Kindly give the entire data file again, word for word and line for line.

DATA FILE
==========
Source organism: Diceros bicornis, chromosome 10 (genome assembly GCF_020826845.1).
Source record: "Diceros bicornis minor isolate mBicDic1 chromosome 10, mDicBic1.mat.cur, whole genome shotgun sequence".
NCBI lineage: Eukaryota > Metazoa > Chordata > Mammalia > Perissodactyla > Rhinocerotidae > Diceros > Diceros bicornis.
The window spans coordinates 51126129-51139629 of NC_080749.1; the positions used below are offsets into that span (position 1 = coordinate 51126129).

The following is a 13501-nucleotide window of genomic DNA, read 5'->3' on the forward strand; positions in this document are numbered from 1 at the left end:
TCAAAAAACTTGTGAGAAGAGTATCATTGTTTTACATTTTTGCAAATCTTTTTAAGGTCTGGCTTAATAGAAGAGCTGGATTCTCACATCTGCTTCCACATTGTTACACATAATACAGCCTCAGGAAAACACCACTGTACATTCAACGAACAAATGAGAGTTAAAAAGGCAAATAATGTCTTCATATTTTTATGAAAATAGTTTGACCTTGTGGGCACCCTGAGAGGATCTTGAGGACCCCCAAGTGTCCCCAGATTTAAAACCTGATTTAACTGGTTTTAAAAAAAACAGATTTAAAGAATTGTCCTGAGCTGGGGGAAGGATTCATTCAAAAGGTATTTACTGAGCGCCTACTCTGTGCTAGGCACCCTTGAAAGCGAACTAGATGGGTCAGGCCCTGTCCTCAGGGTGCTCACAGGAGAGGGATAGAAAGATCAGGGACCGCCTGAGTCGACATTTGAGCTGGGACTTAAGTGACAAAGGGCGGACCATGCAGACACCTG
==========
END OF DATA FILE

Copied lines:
Source organism: Diceros bicornis, chromosome 10 (genome assembly GCF_020826845.1).
Source record: "Diceros bicornis minor isolate mBicDic1 chromosome 10, mDicBic1.mat.cur, whole genome shotgun sequence".
NCBI lineage: Eukaryota > Metazoa > Chordata > Mammalia > Perissodactyla > Rhinocerotidae > Diceros > Diceros bicornis.
The window spans coordinates 51126129-51139629 of NC_080749.1; the positions used below are offsets into that span (position 1 = coordinate 51126129).

The following is a 13501-nucleotide window of genomic DNA, read 5'->3' on the forward strand; positions in this document are numbered from 1 at the left end:
TCAAAAAACTTGTGAGAAGAGTATCATTGTTTTACATTTTTGCAAATCTTTTTAAGGTCTGGCTTAATAGAAGAGCTGGATTCTCACATCTGCTTCCACATTGTTACACATAATACAGCCTCAGGAAAACACCACTGTACATTCAACGAACAAATGAGAGTTAAAAAGGCAAATAATGTCTTCATATTTTTATGAAAATAGTTTGACCTTGTGGGCACCCTGAGAGGATCTTGAGGACCCCCAAGTGTCCCCAGATTTAAAACCTGATTTAACTGGTTTTAAAAAAAACAGATTTAAAGAATTGTCCTGAGCTGGGGGAAGGATTCATTCAAAAGGTATTTACTGAGCGCCTACTCTGTGCTAGGCACCCTTGAAAGCGAACTAGATGGGTCAGGCCCTGTCCTCAGGGTGCTCACAGGAGAGGGATAGAAAGATCAGGGACCGCCTGAGTCGACATTTGAGCTGGGACTTAAGTGACAAAGGGCGGACCATGCAGACACCTG